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DDoS Attacks Getting Bigger, Report Finds

Distributed denial-of-service attacks have become a staple in the arsenal of cyber attackers, and new research shows the average size of a DDoS attack is on the rise.

According to security firm Arbor Networks, nearly half (46.5%) of attacks are now larger than 1 Gbps, an increase of 13.5% from 2012. In the first half of this year, there has been more than double the total number of attacks of more than 20 Gbps than there were in all of last year. In addition, the proportion of attacks in the 2- to 10-Gbps range has more than doubled as well, from 14.78% to 29.8%.

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Arbor's findings are based on traffic data the company collected anonymously from more than 270 service providers.

"The fact that an average attack is now over the 2-Gbps threshold means that it can saturate the Internet connectivity of a high proportion of businesses," Darren Anstee, solutions architect at Arbor Networks, said in an interview.

This increase in size can be attributed to a number of factors, he added.

"Internet connectivity and the capabilities of computers have increased, meaning that individual compromised hosts can generate more attack traffic. And there are many botnets with significant capability out there," Anstee said. On the other hand, many businesses have upgraded their Internet connectivity, which has led to attackers having to generate more attack traffic to achieve their goals."

Chris Camejo, security consulting director with IT consultancy Integralis, said services that are likely to be targeted by DDoS attacks-such as public Web pages or customer-facing services--should not be located on the same network as other business-critical systems unless robust DDoS protection measures are in place.

However, there's a fundamental problem with a certain DDoS protection technique, he said. Camejo and Allison Nixon, who does pen testing and incident response at Integralis, plan to present a talk outlining fundamental flaws in cloud-based DDoS protection this week at the Black Hat security conference. According to Camejo, the core underlying issue is that DDoS protection services --or any other service that relies on DNS redirection in order to hide a server on the Internet -- can be bypassed if the IP address of the hidden server can be found.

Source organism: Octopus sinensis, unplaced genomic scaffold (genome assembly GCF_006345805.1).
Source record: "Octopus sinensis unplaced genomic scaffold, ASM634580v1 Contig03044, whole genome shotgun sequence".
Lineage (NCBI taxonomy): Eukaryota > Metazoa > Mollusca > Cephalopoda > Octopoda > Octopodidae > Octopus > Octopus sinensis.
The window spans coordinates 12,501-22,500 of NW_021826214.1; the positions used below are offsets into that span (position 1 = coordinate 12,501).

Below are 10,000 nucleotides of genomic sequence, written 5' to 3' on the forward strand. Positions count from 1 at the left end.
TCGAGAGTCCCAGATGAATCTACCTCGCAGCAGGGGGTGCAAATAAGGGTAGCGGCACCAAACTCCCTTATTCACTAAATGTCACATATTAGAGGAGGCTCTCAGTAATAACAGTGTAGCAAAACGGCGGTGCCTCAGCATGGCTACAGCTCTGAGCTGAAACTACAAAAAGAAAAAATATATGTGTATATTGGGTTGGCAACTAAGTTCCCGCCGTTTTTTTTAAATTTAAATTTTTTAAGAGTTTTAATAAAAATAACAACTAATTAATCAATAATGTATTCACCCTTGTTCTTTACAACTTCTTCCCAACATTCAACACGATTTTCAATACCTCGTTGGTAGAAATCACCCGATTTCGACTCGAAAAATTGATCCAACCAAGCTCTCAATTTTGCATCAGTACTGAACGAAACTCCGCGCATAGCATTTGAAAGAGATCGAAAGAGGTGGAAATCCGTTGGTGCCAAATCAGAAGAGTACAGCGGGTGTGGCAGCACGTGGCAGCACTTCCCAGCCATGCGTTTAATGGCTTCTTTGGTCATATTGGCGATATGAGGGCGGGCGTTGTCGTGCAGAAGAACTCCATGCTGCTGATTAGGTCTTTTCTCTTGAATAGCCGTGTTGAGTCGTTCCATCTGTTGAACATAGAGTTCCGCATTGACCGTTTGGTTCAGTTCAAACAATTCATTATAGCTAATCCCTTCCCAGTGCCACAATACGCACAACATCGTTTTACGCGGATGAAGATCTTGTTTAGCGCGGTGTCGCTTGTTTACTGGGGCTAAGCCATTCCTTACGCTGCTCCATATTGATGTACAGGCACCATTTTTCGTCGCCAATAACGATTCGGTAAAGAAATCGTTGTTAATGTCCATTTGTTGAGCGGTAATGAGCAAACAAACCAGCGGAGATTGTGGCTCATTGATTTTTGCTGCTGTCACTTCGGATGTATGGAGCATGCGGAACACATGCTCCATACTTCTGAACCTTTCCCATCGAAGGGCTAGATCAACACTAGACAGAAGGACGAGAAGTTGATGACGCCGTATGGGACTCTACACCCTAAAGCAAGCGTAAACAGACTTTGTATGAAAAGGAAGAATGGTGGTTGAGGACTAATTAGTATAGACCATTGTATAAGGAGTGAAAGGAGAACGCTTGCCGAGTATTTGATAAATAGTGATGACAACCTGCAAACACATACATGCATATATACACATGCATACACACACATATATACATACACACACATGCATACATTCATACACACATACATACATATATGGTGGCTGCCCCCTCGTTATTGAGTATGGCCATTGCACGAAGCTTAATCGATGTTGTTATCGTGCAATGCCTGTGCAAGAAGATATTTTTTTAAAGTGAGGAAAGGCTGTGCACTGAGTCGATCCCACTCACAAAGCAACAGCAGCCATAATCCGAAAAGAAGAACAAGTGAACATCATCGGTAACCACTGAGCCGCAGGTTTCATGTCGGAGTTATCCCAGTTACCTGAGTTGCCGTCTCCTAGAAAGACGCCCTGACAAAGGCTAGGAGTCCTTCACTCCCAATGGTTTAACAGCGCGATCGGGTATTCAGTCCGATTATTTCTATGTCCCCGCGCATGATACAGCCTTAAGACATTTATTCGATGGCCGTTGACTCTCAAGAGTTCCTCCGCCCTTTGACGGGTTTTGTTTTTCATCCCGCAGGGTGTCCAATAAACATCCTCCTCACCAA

"This has been a known issue and what we are bringing to the table is a number of methods for identifying the hidden servers, as well as a script that can be used as a last resort to locate hidden servers by brute-force searches of entire IP ranges,up to and including the whole Internet," he told Network Computing.

One of the techniques for unmasking the hidden IP addresses is looking up related domain names and checking services that maintain historical DNS records. In some cases, DDoS protection services will actually drop into a bypass mode, directing traffic back to the hidden IP address if the DDoS attack exceeds a certain threshold. In addition, servers themselves can leak the hidden IP address information in HTTP authorization headers, overly helpful error messages or exposed configuration files, Camejo said. Essentially, anyone using a DNS-redirect based protection service is likely to be vulnerable, he added.

[See what else security researchers are up to this week in "9 Technologies Security Researchers Will Break At Black Hat"]

"In-line and BGP routing-based DDoS protection services are not vulnerable to these techniques as they do not rely on keeping a public IP address secret and these are our preferred methods of mitigating these techniques," he said. "Unfortunately, there are requirements around both of these--a minimum IP range size for BGP routing and bandwidth capacity for in-line filtering--that many smaller companies may not be able to afford."

As for general tips to mitigate DDoS, Arbor's Anstee suggests that organizations using online services restrict access to only the protocols and ports that are required, using hardware ACLs at the edge of the network.

"Avoid putting devices that maintain per session state at your network border, as these can be targeted by attacks--and when they fail, everything behind them in your network will become unreachable from the Internet," he said.


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